SpaceX is preparing to launch Japan’s first privately-led mission to the moon.
The ispace HAKUTO-R Mission 1 is set to blast off on Sunday at 2:38 a.m. ET from the Cape Canaveral Space Force Station in Florida, the same day that NASA’s Orion capsule is expected to return from its Artemis 1 moon mission.
The Falcon 9 used in the launch is the world’s first orbital-class reusable rocket. It generates more than 1.7 million pounds of thrust at sea level. Sunday’s planned launch would be the fourth flight for the powerful rocket.
Following liftoff, the Mission 1 lander will make its four-month journey ahead of Japan’s first unmanned lunar landing. Only the U.S., the former Soviet Union, and China have successfully conducted a soft landing on the moon’s surface.
The mission is expected to land on the moon’s surface near the end of April 2023.
The Japanese space company ispace, established in 2010, seeks to “lay the groundwork for unleashing the moon’s potential and transforming it into a robust and vibrant economic system,” according to its founder.
“We look forward to contributing to NASA’s Artemis program as a commercial lunar transportation service and pioneering the development of future industries and connecting the Earth to the Moon and beyond,” said Takeshi Hakamada, founder and CEO of ispace.
The United Arab Emirates will also be part of the mission. The moon rover aboard the lander is a 22-pound robot named Rashid, the Middle East’s first such rover to reach the moon.
A new mission control located at the Mohammed bin Rashid Space Centre in Dubai will monitor the Rashid rover during its operations on the lunar surface. Rashid is expected to investigate an unexplored moon region for about two weeks while gathering data on soil, dust, and electrically charged particles, including taking thousands of images.
The Rashid Space Centre’s objective is to become the first Arab nation to reach another planet, setting its sights on a manned Mars landing by 2117. Hope probe reached the martian surface in 2021, making UAE the first Middle Eastern nation to do so.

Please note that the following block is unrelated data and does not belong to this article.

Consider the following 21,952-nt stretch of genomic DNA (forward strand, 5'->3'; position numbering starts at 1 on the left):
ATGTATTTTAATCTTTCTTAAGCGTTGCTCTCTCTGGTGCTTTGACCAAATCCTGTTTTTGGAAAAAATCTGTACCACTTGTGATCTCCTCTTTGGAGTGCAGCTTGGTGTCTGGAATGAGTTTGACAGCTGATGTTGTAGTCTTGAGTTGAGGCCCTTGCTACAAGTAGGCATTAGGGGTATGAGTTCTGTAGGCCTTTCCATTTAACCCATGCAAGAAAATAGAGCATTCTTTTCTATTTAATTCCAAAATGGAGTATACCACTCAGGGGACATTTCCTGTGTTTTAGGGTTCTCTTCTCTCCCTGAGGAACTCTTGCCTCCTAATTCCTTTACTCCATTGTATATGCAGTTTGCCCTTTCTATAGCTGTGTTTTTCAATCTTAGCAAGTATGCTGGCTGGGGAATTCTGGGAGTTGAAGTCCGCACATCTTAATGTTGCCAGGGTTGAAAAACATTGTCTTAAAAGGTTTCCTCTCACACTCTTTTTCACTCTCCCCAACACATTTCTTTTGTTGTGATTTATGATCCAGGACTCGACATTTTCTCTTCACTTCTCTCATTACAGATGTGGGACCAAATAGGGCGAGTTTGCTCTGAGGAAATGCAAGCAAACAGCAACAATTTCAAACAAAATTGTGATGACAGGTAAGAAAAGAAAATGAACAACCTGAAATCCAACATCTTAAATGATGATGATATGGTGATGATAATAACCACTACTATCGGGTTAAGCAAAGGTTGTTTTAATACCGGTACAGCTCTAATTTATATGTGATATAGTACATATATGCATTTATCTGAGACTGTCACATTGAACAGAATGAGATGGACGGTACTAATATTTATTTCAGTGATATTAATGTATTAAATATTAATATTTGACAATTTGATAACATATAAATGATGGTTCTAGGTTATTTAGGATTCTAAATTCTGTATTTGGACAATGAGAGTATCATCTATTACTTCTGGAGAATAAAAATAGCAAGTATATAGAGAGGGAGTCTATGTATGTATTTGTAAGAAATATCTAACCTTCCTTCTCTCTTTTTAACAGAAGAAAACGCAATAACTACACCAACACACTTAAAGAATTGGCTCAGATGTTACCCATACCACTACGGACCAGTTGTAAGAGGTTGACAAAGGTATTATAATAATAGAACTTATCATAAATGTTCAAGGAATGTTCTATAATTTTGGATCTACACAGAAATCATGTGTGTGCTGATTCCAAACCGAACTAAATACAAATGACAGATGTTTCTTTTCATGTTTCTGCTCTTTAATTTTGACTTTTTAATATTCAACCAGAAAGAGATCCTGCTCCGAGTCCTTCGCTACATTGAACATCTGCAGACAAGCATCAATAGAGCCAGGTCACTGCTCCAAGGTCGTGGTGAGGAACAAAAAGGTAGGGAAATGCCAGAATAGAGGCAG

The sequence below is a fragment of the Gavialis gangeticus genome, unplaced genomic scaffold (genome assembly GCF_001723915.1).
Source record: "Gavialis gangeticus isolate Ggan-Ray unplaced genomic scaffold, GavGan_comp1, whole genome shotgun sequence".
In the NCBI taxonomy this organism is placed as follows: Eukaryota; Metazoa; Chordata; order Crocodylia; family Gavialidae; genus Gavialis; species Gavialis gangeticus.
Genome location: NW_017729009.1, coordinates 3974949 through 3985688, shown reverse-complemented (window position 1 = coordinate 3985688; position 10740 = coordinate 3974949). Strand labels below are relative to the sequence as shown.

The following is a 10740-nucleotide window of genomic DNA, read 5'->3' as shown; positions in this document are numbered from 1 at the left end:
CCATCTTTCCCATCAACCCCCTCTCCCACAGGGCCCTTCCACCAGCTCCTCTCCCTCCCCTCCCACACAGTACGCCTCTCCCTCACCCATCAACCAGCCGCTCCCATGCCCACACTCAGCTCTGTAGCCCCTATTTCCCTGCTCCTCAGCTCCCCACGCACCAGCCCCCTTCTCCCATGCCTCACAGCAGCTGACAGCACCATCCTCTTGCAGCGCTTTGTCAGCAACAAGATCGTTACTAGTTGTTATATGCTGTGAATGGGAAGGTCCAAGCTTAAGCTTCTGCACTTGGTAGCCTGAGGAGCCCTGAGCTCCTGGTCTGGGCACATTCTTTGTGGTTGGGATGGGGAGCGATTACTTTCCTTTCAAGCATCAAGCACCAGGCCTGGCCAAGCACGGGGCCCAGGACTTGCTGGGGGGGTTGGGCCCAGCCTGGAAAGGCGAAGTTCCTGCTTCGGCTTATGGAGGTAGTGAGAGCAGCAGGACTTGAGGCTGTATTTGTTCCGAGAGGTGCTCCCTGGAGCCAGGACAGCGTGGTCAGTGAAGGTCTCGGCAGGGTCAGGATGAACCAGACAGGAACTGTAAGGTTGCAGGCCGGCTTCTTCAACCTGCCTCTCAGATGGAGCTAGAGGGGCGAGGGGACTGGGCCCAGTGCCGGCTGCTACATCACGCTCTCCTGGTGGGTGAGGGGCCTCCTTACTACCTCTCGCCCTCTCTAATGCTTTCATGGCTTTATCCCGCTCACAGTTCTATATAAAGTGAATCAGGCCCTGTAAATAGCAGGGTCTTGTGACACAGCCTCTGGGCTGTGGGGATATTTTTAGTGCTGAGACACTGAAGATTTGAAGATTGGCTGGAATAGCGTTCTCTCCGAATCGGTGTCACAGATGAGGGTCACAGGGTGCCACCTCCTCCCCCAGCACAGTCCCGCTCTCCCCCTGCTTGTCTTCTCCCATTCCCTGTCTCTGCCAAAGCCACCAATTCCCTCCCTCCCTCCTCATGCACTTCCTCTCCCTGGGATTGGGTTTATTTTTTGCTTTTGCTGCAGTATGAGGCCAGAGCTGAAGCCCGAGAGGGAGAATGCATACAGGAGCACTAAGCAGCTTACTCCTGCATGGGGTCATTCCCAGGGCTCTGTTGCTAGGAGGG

The Falcon 9 will also transport a tiny NASA cubesat called Lunar Flashlight. The device will hunt for icy water inside craters near the moon’s south pole.
“We are bringing a literal flashlight to the moon — shining lasers into these dark craters to look for definitive signs of water ice covering the upper layer of lunar regolith,” Barbara Cohen, Lunar Flashlight principal investigator at NASA’s Goddard Space Flight Center in Greenbelt, Maryland, said in a statement.
“I’m excited to see our mission contribute to our scientific understanding of where water ice is on the moon and how it got to be there,” Cohen added.
The SpaceX launch was initially scheduled for November 30. The mission has experienced multiple setbacks related to updates to Falcon 9.
After further inspections of the launch vehicle and data review, we're standing down from tomorrow's launch of @ispace_inc's HAKUTO-R Mission 1; a new target launch date will be shared once confirmed
— SpaceX (@SpaceX) December 1, 2022
The live stream of the launch will be available at SpaceX.com, with coverage starting 15 minutes before liftoff.
Monday, December 12 at 2:31 a.m. ET is the scheduled backup date in the case of a delay.
The launch is not the only moon mission in recent months. NASA’s Artemis 1 mission conducted a near-moon operation to test ahead of its next planned human landing on the lunar surface scheduled for 2024 or 2025.
Several additional countries have announced new or expanded plans for major space projects. Last month, South Korean President Yoon Suk-yeol said that his government would establish a space agency similar to NASA by the end of the year. Plans include a robotic moon landing in 2032 and on Mars in 2045.
Three Chinese astronauts returned to Earth on Sunday after six months aboard China’s new Tiangong station. The nation began work on its own space station after being excluded from the International Space Station over concerns about connections between China’s space agency and the People’s Liberation Army.
As The Daily Wire previously reported, another long-term goal of the Tiangong Space Station is to serve as the refueling station for an upcoming Hubble-like telescope that China hopes to launch in 2024. China plans to put its first astronauts on the moon and send a Mars sample return rover to the red planet by 2030.
India’s space agency also has a program in development to launch a space station into orbit by 2030. It will be designed to hold a small crew for up to 20 days at a time and be entirely led by Indian astronauts, according to the Diplomat.
The European Space Agency includes 22 member nations and has often partnered with many of NASA’s missions in recent years, including its Artemis program.